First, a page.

In a very short press briefing on Monday, Chancellor Angela Merkel appeared to take the blow of Ole von Beust's resignation with good nature, but she took no questions from reporters as she bade farewell to the outgoing premier of the city-state of Hamburg.
"Hamburg has a lot to thank him for, but the federal CDU has a lot to thank him for as well," Merkel said. "I think I can say that we worked well together, that we could always rely on each other and for that I'd like to thank Ole very much."
But even voices in Merkel's own party, like Wolfgang Bosbach of the CDU's parliamentary faction, could not help but lament the image the party is currently projecting. "When six state premiers resign in the space of a year, then it does give the impression of an erosion, even if the motives for the resignations are very different," he said.
Dead reform, dead government?
Von Beust claims his resignation was motivated only by personal reasons, but it came on the same day as his Hamburg government - a rare coalition between Christian Democrats and Greens - was defeated in a high-profile school reform referendum.
The proposed reform, backed by trade unions and education experts, would have seen the remit of the city's primary schools extended from fourth grade to sixth grade, pushing back the moment when children are sorted into Germany's three-tiered school system. The reform's exponents believe it would have given more children a chance to enter higher education, but it was defeated by a strong conservative parents' campaign.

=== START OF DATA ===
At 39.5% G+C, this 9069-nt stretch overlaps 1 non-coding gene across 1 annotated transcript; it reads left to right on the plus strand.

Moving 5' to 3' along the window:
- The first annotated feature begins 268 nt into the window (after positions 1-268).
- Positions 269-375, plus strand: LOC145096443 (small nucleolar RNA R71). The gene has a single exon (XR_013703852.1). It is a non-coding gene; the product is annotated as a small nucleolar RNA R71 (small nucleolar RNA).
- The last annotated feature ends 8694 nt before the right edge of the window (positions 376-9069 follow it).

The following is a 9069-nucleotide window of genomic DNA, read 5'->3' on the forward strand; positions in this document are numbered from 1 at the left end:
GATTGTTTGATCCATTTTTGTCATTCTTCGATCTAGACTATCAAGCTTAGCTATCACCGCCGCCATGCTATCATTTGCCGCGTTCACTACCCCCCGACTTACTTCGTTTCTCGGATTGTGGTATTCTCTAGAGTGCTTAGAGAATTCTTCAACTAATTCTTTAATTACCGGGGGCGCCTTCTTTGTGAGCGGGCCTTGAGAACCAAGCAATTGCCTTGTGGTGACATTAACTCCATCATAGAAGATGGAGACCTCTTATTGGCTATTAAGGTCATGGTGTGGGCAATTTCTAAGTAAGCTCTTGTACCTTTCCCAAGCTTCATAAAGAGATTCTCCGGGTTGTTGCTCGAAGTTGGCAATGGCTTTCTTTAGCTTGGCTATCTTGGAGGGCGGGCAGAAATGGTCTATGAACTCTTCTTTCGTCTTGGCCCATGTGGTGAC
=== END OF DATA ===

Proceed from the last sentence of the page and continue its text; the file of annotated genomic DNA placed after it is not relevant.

Von Beust expressed disappointment at the result, but insisted that his recommended successor, Christoph Ahlhaus, would continue to lead the CDU and Green party coalition.
But that is easier said than done, as Ahlhaus is considered a hard-line conservative less likely to find favor among the liberal Greens. Hamburg opposition parties did not waste any time in calling for new elections, and on a national level, the opposition clearly smells the blood of Merkel's troubled government. Andrea Nahles, general secretary of the center-left Social Democratic Party, claimed, "The CDU appears to be dissolving. There is obviously immense frustration in Merkel's CDU."
Worse for Merkel than the CDU
In truth, the political fallout from von Beust's resignation is difficult to measure as yet. Only one of the recent resignations of CDU state premiers was forced by an electoral defeat - that of Juergen Ruettgers in the state of North Rhine-Westphalia. Ruettgers has been replaced by SPD candidate Hannelore Kraft.
But the current game of musical chairs may be more damaging to Merkel herself than it is to her party, as many of those replaced - including the new German president Christian Wulff, formerly state premier of Lower Saxony - were seen as her personal allies.
Political analyst Gerd Langguth says the next few months will be crucial for the chancellor. "She hardly has any real deputies left, and that's why we'll all be eagerly watching the CDU party conference in November, when three federal deputy chairmen for Merkel will have to be replaced," he said.
Merkel now has until November to shore up her government, her party and her own circle of allies.
Author: Ben Knight
Editor: Susan Houlton